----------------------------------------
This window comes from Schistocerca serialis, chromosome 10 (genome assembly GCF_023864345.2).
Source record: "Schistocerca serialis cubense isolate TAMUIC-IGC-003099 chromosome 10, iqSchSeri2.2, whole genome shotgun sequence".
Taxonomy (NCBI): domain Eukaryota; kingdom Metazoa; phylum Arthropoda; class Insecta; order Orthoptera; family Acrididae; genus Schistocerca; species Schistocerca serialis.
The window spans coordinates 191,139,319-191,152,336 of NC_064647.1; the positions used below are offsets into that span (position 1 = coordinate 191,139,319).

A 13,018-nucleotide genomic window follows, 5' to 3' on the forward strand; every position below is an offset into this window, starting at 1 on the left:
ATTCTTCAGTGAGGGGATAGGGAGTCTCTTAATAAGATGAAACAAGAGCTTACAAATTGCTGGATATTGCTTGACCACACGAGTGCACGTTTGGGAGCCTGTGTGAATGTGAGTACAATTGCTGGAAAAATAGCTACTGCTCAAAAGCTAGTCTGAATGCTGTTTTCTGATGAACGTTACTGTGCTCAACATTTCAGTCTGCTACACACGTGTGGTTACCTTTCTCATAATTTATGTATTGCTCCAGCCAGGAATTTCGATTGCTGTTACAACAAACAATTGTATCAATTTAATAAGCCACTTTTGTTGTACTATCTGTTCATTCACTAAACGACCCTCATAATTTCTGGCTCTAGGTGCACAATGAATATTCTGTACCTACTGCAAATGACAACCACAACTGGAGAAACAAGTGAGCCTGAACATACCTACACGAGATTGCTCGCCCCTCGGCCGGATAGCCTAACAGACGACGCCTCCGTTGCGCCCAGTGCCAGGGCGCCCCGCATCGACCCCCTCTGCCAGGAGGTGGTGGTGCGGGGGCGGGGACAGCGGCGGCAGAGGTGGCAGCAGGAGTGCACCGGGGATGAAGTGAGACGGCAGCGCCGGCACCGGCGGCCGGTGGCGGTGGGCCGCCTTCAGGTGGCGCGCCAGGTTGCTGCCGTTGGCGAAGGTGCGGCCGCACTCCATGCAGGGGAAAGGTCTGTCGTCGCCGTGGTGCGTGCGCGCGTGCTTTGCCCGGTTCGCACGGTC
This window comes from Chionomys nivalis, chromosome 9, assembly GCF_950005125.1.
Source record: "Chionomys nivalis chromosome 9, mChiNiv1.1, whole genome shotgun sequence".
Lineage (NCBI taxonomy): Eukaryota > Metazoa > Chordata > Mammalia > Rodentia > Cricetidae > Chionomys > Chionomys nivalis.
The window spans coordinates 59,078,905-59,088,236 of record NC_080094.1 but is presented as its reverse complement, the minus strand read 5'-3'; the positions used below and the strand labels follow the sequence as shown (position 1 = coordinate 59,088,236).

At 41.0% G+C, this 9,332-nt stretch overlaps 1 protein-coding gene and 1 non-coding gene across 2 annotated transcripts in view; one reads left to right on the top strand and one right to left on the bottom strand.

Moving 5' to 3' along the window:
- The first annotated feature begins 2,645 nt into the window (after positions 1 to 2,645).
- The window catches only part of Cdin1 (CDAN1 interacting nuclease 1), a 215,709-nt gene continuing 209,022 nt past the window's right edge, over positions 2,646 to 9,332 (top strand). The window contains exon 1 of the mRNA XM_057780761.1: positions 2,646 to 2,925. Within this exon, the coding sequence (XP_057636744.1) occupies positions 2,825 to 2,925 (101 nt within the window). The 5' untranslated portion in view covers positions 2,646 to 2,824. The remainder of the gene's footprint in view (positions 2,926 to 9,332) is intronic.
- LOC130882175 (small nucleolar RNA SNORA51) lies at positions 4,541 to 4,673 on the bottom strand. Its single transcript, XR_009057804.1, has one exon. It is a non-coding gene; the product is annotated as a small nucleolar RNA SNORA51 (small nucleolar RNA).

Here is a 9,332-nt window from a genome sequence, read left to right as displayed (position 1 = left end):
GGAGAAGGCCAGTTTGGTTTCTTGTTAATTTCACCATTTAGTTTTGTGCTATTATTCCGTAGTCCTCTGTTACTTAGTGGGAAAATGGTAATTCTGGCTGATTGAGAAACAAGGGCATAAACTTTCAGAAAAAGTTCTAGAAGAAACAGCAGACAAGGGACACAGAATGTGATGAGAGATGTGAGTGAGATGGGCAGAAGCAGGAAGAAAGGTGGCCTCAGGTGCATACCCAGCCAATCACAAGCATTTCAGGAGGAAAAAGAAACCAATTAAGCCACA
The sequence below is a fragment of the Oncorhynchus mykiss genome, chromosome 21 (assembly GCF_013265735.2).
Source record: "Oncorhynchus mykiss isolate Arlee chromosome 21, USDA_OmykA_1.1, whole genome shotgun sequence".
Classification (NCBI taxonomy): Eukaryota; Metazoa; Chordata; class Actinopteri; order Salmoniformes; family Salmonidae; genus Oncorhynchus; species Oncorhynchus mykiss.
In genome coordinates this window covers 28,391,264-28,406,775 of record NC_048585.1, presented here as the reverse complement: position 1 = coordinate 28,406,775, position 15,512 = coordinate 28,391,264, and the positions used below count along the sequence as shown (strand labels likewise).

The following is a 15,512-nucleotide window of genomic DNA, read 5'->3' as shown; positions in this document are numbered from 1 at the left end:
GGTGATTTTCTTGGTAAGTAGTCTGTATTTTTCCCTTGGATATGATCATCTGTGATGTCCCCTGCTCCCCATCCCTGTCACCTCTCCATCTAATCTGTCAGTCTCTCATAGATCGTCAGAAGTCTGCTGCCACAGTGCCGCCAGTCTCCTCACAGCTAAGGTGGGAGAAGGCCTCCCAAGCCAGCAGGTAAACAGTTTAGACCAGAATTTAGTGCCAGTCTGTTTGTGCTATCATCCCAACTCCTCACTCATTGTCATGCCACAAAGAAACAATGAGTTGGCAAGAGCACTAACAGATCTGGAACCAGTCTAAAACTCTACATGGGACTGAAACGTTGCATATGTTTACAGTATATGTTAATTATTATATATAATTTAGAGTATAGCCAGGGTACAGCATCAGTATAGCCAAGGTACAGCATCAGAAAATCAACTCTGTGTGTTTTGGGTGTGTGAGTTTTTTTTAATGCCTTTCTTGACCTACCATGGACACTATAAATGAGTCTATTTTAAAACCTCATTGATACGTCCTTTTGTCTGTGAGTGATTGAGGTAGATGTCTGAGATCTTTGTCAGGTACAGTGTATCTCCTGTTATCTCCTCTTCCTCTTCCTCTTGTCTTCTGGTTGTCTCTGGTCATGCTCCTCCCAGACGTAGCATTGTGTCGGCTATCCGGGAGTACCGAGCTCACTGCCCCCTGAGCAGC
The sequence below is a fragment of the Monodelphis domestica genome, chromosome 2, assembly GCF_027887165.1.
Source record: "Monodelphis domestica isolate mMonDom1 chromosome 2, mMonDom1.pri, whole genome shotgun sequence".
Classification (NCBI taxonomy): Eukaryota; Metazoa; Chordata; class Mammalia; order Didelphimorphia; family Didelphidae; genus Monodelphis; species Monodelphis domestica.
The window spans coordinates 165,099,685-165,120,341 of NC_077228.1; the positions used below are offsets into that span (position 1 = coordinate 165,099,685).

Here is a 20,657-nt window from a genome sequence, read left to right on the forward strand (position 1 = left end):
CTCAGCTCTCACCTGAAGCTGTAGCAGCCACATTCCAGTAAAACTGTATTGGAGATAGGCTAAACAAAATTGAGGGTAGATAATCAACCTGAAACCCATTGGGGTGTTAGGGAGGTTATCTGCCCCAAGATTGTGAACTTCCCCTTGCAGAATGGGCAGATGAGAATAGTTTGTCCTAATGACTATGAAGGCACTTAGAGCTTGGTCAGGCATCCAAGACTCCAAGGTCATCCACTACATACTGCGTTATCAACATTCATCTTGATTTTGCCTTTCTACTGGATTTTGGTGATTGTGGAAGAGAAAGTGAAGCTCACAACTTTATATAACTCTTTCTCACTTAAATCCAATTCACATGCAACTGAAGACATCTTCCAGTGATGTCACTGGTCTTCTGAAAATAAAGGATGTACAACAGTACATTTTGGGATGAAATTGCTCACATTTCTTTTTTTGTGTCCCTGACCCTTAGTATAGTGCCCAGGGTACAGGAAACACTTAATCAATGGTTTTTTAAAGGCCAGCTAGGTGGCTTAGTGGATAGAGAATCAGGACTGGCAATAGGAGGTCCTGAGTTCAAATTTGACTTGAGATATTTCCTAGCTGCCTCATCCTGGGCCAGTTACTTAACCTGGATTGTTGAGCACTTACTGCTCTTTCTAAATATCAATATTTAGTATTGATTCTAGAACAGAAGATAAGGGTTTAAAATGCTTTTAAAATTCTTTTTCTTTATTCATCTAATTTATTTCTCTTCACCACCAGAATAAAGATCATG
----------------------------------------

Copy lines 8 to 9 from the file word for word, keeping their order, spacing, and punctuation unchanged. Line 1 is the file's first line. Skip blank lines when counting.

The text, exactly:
Source record: "Chionomys nivalis chromosome 9, mChiNiv1.1, whole genome shotgun sequence".
Lineage (NCBI taxonomy): Eukaryota > Metazoa > Chordata > Mammalia > Rodentia > Cricetidae > Chionomys > Chionomys nivalis.